Tuesday, February 20, 2007

Chapter 39: In Flanders Fields

After Ryder shows Miles the fields of Flanders, and tries to describe the horrible slaughter that would occur in this countryside in a few years (http://en.wikipedia.org/wiki/In_Flanders_Fields), Miles realizes “that there had been no miracle, no brilliant technical coup, in fact no ‘time travel’ at all—that the presence in this world of Thorn and his people had been owing only to some chance blundering [this is Mile Blundell of the Chums of Chance speaking] upon a shortcut through unknown topographies of Time, enabled somehow by whatever was to happen here, in this part of Flanders where they stood” (555).

In Flanders Fields, where poppies grow. A poem about death. And the seemingly timeless, immortal Chums, unlike their Hardy Boy brethren, realize that they were right to avoid the promised immortality in Candlebrow, because the promise of these trespassers is a fraud. There is no turning away from mortality.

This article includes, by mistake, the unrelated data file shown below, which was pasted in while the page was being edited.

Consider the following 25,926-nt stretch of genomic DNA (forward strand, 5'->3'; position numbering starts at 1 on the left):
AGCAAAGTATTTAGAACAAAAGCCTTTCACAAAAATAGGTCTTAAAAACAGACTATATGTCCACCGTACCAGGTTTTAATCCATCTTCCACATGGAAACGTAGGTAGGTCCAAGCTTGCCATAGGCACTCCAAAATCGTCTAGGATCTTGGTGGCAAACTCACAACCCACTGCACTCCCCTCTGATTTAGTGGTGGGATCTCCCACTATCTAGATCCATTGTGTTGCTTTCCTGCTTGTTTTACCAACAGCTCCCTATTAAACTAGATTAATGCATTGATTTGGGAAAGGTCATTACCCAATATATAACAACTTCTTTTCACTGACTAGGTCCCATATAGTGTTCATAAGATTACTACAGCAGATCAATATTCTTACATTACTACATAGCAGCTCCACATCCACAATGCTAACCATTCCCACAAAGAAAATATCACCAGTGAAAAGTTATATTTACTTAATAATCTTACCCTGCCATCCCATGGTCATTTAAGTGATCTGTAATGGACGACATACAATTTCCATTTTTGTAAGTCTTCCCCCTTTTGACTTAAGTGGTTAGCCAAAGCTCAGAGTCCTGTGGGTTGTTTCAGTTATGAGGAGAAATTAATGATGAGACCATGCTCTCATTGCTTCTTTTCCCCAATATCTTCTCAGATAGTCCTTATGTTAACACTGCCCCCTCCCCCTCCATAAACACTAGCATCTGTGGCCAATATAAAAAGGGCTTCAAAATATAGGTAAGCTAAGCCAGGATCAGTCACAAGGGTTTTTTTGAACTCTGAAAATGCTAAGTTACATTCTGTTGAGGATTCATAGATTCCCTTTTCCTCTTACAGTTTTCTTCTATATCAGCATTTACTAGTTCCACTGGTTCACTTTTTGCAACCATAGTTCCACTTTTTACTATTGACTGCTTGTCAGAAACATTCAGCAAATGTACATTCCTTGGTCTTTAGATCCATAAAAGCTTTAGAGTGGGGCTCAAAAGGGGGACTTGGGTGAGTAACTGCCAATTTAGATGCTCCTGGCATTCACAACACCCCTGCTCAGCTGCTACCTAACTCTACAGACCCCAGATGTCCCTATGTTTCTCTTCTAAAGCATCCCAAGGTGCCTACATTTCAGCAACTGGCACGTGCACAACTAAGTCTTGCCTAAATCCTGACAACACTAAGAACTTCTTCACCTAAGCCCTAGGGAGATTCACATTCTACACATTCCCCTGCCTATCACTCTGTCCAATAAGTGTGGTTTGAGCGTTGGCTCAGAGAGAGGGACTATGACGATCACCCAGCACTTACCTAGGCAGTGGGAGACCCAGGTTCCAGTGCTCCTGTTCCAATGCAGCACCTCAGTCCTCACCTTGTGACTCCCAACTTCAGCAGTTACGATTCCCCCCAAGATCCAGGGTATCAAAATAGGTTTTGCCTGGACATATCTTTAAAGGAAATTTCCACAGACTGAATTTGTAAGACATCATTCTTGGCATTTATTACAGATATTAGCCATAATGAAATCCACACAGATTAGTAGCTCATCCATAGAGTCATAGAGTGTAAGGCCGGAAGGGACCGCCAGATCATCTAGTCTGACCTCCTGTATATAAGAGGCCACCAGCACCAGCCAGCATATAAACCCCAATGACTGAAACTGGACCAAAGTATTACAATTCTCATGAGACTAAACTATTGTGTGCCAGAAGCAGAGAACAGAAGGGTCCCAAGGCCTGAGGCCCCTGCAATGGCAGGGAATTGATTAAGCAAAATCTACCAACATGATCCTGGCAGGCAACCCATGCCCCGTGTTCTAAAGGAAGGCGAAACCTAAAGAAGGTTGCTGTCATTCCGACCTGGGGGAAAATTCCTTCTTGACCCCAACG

Like Kilgore Trout turning to Kurt Vonnegut in Breakfast of Champions, pleading “Make me young, make me young, make me young….”, it seems as though Blundell had went on this trip hoping for some escape. Now he, or Chick, have the terrible responsibility of informing the boys that the promise of immortality “was all false, the promise was nothing but a cruel confidence game” (555).

We also learn in this chapter that Pugnax the dog has developed quite a taste for blood since their time in the Carpathians, home of Dracula.

We hope, that somehow, the Chums, who inhabit the sky, truly live in three dimensions, unlike the rest of us flatlanders, might find some way to escape the ravages of time.


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